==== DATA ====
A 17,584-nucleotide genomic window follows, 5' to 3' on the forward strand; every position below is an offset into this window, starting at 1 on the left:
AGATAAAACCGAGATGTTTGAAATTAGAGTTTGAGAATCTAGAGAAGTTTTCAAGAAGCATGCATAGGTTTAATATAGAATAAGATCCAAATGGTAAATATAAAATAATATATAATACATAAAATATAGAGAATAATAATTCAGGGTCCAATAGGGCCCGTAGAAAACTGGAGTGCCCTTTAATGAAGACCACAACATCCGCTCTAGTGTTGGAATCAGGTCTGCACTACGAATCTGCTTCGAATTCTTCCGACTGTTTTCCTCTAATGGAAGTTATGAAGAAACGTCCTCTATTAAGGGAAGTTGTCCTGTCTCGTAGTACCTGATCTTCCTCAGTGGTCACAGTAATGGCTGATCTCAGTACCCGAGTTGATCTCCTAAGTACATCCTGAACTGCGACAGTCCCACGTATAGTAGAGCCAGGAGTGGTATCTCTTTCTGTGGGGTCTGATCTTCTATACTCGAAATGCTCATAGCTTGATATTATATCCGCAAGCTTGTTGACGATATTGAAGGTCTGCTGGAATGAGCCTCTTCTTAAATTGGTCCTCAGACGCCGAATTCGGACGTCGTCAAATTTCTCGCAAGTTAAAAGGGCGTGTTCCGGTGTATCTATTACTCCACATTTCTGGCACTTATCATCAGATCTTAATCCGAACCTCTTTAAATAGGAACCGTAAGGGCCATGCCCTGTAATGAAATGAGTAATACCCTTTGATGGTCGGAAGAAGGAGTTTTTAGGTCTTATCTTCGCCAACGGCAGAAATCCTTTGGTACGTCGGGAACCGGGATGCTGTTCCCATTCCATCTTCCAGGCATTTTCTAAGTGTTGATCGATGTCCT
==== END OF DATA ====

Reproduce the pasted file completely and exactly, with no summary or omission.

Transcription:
A 17,584-nucleotide genomic window follows, 5' to 3' on the forward strand; every position below is an offset into this window, starting at 1 on the left:
AGATAAAACCGAGATGTTTGAAATTAGAGTTTGAGAATCTAGAGAAGTTTTCAAGAAGCATGCATAGGTTTAATATAGAATAAGATCCAAATGGTAAATATAAAATAATATATAATACATAAAATATAGAGAATAATAATTCAGGGTCCAATAGGGCCCGTAGAAAACTGGAGTGCCCTTTAATGAAGACCACAACATCCGCTCTAGTGTTGGAATCAGGTCTGCACTACGAATCTGCTTCGAATTCTTCCGACTGTTTTCCTCTAATGGAAGTTATGAAGAAACGTCCTCTATTAAGGGAAGTTGTCCTGTCTCGTAGTACCTGATCTTCCTCAGTGGTCACAGTAATGGCTGATCTCAGTACCCGAGTTGATCTCCTAAGTACATCCTGAACTGCGACAGTCCCACGTATAGTAGAGCCAGGAGTGGTATCTCTTTCTGTGGGGTCTGATCTTCTATACTCGAAATGCTCATAGCTTGATATTATATCCGCAAGCTTGTTGACGATATTGAAGGTCTGCTGGAATGAGCCTCTTCTTAAATTGGTCCTCAGACGCCGAATTCGGACGTCGTCAAATTTCTCGCAAGTTAAAAGGGCGTGTTCCGGTGTATCTATTACTCCACATTTCTGGCACTTATCATCAGATCTTAATCCGAACCTCTTTAAATAGGAACCGTAAGGGCCATGCCCTGTAATGAAATGAGTAATACCCTTTGATGGTCGGAAGAAGGAGTTTTTAGGTCTTATCTTCGCCAACGGCAGAAATCCTTTGGTACGTCGGGAACCGGGATGCTGTTCCCATTCCATCTTCCAGGCATTTTCTAAGTGTTGATCGATGTCCT